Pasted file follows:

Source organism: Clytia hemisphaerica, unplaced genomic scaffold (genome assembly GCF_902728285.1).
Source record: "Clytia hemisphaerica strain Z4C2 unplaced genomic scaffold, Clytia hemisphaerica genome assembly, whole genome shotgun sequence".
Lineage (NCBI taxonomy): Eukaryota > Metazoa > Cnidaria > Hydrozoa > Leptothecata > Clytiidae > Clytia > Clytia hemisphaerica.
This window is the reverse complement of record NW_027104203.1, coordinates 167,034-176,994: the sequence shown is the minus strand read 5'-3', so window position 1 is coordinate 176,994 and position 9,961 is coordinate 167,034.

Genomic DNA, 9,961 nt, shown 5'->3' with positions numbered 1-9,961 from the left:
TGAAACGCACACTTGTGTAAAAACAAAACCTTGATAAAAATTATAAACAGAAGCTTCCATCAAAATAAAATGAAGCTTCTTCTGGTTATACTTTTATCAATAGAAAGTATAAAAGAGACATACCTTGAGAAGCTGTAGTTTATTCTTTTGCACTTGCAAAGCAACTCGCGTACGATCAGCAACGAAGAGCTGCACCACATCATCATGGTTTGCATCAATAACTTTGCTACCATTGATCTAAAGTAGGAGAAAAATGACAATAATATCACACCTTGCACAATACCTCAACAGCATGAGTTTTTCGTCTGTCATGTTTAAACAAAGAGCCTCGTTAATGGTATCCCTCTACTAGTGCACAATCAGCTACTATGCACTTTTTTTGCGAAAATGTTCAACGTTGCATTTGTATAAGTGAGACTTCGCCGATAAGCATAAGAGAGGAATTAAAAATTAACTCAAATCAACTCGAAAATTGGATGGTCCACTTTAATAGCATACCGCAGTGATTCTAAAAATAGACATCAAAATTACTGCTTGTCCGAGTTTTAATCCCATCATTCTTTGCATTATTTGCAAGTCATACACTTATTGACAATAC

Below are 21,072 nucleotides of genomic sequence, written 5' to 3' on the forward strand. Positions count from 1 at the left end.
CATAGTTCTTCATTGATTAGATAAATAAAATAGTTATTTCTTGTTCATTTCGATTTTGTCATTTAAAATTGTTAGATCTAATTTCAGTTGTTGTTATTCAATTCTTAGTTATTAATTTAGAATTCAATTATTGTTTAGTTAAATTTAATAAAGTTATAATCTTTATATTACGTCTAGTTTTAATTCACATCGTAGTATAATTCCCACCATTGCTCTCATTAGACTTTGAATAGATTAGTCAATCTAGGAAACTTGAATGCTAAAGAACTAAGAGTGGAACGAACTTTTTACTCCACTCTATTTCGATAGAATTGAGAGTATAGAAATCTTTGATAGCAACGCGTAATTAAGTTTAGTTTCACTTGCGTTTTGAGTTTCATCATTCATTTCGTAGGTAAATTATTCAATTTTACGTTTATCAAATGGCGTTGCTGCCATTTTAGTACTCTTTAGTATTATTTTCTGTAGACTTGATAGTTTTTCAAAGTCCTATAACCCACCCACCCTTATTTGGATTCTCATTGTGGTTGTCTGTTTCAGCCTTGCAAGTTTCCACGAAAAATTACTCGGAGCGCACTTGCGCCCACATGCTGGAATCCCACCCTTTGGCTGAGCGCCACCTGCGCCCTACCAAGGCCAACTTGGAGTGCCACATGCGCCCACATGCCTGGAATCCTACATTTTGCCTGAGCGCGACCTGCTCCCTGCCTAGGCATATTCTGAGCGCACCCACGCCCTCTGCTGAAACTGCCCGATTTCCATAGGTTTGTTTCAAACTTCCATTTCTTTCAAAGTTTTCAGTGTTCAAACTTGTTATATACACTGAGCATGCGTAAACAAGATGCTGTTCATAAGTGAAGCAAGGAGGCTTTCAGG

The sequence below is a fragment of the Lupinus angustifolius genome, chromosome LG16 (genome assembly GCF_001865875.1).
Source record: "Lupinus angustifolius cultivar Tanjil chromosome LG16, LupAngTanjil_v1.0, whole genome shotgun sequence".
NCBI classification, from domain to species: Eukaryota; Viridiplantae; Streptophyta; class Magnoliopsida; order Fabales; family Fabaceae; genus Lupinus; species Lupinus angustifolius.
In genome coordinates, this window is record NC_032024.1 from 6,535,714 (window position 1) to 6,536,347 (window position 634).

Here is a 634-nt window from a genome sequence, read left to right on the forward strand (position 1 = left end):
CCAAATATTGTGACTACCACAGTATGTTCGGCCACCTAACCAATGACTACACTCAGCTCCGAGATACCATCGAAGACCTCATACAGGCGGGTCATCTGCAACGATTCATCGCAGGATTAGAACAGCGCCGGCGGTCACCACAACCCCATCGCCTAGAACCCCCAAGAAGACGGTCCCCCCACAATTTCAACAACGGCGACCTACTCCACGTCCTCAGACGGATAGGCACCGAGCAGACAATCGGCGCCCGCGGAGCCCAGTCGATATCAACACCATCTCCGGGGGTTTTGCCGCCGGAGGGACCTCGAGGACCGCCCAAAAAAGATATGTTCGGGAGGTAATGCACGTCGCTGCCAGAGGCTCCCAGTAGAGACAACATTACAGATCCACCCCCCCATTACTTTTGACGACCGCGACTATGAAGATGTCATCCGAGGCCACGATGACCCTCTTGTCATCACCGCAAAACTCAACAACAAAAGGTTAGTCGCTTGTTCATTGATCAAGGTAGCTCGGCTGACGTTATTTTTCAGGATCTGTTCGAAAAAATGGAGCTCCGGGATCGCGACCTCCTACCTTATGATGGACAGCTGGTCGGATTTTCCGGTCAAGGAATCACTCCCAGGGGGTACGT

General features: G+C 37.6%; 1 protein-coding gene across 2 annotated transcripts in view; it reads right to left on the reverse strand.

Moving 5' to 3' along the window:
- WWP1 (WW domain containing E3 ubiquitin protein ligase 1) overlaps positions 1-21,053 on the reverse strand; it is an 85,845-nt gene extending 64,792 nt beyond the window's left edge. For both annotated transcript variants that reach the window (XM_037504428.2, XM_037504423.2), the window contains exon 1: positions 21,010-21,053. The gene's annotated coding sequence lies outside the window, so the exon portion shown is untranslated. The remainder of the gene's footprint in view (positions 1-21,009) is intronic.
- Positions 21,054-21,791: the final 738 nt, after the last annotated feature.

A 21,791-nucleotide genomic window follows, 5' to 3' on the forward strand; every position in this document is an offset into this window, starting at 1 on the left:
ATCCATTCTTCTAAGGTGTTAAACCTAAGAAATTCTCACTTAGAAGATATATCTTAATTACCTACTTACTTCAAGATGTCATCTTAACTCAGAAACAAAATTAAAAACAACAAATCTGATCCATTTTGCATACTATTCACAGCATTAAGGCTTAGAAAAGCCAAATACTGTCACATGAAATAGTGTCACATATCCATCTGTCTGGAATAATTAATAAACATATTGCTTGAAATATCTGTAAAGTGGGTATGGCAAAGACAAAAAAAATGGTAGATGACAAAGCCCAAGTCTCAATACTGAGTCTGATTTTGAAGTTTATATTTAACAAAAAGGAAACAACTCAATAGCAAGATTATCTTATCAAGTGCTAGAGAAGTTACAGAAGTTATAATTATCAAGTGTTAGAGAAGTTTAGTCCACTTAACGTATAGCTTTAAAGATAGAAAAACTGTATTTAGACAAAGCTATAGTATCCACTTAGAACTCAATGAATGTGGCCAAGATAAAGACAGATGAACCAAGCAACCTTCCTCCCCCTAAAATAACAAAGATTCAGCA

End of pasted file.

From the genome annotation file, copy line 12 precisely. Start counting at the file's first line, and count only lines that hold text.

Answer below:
In genome coordinates, this window is record NC_032024.1 from 6,535,714 (window position 1) to 6,536,347 (window position 634).